Mike Mozart, Flickr // CC BY 2.0
Mike Mozart, Flickr // CC BY 2.0

People Are Panic-Buying Necco Wafers Before They Disappear From Shelves

Mike Mozart, Flickr // CC BY 2.0
Mike Mozart, Flickr // CC BY 2.0

The sugar wafers everybody loves to hate may not hold their spot on candy shelves for much longer. Necco is in need of a buyer, and according to CEO Michael McGee, the candy company may need to shutter for good if it doesn't find one within the coming weeks. As a result of the company's threatened status, Necco Wafers are suddenly a lot more popular, as the graph below from Candystore.com reveals.

News of the New England Confectionary Company's situation spread on March 12 when The Boston Globe reported McGee's announcement. That same day, Necco Wafer sales spiked more than 50 percent on CandyStore.com. Over the course of the month, sales of the candy rose 63 percent overall.

Necco Wafers Panic Buying from CandyStore.com

For any other candy, this sort of "panic-buying" wouldn't be surprising. If a beloved product looks like it might be taken off the market, people will hoard as much of it as they can while it's still available. But Necco Wafers aren't typically characterized as "beloved." In an earlier list of the best and worst Halloween candy published by Candystore.com, Necco Wafers ranked the fourth worst. Commenters compared the candy to both chalk and Tums, with one hater even declaring that, "Necco Wafers suck all moisture out of my mouth and all joy out of my soul."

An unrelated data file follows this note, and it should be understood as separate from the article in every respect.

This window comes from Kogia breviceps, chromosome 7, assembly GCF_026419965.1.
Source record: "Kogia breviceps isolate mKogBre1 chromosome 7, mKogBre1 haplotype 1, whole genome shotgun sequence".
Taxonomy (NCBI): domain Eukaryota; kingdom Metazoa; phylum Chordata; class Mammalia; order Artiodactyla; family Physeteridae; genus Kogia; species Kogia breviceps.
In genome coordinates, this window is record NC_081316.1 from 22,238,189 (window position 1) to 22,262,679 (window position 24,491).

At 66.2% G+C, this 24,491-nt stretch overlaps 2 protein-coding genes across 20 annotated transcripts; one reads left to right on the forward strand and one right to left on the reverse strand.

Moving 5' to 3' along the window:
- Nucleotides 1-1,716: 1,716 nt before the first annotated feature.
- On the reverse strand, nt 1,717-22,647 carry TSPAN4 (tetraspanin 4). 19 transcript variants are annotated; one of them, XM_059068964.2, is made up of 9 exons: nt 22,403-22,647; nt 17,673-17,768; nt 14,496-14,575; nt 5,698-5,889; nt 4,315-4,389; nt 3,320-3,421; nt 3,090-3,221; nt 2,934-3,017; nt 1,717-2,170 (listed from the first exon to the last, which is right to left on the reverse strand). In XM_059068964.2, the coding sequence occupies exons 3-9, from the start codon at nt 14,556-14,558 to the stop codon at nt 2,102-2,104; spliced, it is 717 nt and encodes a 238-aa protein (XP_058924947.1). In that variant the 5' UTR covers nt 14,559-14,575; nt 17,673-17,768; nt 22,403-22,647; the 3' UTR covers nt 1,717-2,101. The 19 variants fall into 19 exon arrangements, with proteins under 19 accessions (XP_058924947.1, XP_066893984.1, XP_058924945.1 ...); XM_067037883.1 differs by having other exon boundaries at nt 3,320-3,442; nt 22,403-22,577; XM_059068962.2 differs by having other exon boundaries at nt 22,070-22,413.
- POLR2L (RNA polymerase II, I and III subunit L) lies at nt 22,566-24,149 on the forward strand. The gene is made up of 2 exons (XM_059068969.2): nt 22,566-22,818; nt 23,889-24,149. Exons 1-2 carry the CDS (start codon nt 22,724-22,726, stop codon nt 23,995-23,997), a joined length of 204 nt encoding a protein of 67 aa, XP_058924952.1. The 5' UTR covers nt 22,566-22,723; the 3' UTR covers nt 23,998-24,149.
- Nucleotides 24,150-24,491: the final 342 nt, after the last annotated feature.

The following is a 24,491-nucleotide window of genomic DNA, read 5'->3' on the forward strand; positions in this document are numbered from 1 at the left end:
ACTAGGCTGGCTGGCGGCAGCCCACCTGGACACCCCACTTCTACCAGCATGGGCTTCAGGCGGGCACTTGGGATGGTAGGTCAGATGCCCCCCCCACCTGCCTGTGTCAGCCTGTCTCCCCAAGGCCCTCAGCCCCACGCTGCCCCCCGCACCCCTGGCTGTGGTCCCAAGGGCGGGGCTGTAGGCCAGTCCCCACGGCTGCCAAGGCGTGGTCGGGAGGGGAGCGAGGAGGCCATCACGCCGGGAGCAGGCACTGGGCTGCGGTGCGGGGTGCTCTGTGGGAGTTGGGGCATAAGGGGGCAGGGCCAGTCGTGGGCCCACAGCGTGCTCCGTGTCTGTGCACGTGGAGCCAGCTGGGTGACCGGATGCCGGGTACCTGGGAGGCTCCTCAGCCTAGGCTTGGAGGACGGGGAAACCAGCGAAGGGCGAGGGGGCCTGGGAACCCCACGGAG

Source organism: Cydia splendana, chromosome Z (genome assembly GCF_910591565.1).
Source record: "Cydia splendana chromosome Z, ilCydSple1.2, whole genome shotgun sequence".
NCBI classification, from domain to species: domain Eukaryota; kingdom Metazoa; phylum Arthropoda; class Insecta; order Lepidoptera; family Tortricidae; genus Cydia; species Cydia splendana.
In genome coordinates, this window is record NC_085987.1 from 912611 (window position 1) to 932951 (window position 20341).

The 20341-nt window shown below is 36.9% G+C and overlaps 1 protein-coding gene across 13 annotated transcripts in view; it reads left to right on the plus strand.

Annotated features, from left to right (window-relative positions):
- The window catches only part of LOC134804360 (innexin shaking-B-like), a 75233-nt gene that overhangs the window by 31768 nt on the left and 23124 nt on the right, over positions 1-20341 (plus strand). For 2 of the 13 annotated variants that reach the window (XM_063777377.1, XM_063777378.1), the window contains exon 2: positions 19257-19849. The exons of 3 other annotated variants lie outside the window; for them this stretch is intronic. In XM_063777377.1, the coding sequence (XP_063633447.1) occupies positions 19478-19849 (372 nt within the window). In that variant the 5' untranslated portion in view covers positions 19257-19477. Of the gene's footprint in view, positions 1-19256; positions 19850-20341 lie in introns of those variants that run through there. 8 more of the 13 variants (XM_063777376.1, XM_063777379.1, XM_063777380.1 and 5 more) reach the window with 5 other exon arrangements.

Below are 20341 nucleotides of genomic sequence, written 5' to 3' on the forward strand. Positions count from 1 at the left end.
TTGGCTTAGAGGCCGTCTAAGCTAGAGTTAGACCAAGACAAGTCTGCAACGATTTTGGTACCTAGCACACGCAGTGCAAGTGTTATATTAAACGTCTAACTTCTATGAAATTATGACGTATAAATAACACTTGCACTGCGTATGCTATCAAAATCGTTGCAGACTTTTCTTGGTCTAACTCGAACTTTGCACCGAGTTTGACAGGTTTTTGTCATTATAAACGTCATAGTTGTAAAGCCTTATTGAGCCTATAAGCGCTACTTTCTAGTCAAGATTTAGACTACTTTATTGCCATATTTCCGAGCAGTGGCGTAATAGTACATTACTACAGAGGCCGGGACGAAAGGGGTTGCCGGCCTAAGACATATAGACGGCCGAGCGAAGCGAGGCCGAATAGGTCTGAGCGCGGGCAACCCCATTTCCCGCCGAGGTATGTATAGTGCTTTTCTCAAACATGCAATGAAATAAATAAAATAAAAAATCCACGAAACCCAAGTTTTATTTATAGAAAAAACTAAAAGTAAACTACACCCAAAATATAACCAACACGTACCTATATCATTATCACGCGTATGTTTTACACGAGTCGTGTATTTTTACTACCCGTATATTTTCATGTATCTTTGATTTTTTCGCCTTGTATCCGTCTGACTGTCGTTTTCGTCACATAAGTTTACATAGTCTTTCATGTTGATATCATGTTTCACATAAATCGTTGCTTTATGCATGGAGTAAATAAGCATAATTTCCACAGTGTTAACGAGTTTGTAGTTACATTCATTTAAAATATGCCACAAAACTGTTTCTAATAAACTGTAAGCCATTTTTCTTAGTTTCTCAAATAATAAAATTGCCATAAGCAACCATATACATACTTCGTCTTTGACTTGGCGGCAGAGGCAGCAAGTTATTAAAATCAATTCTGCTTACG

Though they may not be the flashiest or tastiest candy, Necco Wafers do strike a nostalgia nerve in some buyers. Necco is the oldest continuously operating candymaker in the U.S., dating back to 1847. "It is a love/hate type of candy and people are super passionate about it," Clair Robins of Candystore.com tells Mental Floss. "They are perceived as an old-school classic, and even patriotic—soldiers ate them in the World Wars (both). But others think it's dry and gross and should die a painful death."

If Necco goes under, its signature wafer won't be the only product to go with it. The company also produces Clark Bars, Sky Bars, Mary Janes, Candy Buttons, and Sweethearts, so stock up on these classic candies while you still can.

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iStock
An Eco-Friendly Startup Is Converting Banana Peels Into Fabric for Clothes
iStock
iStock

A new startup has found a unique way to tackle pollution while simultaneously supporting sustainable fashion. Circular Systems, a “clean-tech new materials company,” is transforming banana byproducts, pineapple leaves, sugarcane bark, and flax and hemp stalk into natural fabrics, according to Fast Company.

These five crops alone meet more than twice the global demand for fibers, and the conversion process provides farmers with an additional revenue stream, according to the company’s website. Fashion brands like H&M and Levi’s are already in talks with Circular Systems to incorporate some of these sustainable fibers into their clothes.

Additionally, Circular Systems recycles used clothing to make new fibers, and another technology called Orbital spins those textile scraps and crop byproducts together to create a durable type of yarn.